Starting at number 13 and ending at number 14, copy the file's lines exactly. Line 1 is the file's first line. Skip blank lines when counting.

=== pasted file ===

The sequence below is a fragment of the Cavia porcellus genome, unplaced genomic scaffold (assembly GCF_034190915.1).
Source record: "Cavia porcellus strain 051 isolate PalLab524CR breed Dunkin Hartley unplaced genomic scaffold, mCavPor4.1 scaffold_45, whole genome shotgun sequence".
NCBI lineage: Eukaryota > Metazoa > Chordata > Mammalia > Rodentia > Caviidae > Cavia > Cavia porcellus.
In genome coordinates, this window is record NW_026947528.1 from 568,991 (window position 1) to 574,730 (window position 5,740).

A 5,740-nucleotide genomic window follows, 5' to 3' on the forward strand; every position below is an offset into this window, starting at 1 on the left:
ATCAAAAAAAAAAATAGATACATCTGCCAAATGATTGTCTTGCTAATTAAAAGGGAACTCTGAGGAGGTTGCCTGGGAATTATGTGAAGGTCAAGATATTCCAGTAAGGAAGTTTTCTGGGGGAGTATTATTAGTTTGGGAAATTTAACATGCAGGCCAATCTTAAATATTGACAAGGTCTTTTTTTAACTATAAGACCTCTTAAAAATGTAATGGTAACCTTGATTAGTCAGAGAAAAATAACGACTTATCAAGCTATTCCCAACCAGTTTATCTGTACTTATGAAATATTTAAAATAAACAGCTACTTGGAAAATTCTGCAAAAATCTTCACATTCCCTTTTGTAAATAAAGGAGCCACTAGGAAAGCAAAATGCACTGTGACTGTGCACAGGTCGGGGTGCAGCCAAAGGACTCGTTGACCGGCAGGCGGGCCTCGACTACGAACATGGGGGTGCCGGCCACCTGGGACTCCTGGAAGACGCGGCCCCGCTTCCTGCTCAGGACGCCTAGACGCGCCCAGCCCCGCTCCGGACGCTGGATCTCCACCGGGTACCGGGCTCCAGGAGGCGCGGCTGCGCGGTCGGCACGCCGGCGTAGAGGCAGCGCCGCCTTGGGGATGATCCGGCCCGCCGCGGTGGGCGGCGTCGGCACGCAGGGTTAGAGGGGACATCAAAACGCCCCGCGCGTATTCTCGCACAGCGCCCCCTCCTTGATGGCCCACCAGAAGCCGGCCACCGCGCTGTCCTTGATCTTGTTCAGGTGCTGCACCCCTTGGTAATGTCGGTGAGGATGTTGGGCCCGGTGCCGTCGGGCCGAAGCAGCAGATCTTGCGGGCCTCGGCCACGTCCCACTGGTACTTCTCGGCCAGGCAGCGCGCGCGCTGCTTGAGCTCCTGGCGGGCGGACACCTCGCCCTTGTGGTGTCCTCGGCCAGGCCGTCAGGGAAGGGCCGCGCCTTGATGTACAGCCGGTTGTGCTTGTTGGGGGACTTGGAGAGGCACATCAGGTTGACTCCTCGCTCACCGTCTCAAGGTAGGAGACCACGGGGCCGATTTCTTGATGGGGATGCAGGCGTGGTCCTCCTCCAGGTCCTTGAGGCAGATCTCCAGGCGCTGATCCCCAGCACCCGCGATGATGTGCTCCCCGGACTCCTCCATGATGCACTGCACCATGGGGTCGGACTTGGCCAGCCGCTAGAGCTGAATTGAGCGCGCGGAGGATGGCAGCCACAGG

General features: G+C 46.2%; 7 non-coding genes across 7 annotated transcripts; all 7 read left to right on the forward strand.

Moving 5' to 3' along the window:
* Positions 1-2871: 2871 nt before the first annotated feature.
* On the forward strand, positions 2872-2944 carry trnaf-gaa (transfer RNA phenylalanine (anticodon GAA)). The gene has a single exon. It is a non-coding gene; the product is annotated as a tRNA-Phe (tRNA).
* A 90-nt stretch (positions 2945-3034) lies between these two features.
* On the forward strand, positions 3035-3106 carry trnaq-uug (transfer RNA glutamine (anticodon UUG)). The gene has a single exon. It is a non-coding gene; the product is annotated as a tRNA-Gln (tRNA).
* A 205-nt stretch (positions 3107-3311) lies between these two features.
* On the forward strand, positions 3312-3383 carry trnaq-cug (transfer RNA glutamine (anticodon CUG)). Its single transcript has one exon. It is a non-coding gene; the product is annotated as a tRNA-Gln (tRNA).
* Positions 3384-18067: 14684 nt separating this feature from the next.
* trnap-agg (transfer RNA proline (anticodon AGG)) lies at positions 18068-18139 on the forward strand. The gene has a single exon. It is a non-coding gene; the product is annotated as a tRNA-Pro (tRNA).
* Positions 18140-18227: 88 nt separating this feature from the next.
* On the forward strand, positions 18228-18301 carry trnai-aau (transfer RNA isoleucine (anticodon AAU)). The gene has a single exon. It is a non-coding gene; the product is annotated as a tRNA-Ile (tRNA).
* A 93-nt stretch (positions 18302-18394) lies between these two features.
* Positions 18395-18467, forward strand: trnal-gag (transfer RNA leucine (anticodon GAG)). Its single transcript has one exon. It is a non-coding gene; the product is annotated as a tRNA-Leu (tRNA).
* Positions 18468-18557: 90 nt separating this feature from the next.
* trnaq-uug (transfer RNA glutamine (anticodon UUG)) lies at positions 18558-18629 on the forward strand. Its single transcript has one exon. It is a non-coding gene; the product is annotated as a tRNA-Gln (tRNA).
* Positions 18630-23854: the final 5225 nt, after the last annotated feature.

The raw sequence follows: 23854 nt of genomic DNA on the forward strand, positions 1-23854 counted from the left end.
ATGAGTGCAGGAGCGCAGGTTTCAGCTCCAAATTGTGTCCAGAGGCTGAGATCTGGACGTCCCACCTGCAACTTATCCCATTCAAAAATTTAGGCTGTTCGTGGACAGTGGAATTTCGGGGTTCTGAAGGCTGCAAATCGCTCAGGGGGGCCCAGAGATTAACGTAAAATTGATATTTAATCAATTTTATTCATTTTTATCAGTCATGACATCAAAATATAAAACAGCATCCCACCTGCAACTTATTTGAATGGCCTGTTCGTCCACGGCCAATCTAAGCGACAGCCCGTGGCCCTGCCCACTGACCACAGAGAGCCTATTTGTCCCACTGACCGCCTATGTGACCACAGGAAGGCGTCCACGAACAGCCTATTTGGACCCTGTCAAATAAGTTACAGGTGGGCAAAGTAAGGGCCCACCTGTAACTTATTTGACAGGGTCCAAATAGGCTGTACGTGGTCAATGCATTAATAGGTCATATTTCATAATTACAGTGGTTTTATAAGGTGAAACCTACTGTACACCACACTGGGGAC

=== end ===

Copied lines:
* A 205-nt stretch (positions 3107-3311) lies between these two features.
* On the forward strand, positions 3312-3383 carry trnaq-cug (transfer RNA glutamine (anticodon CUG)). Its single transcript has one exon. It is a non-coding gene; the product is annotated as a tRNA-Gln (tRNA).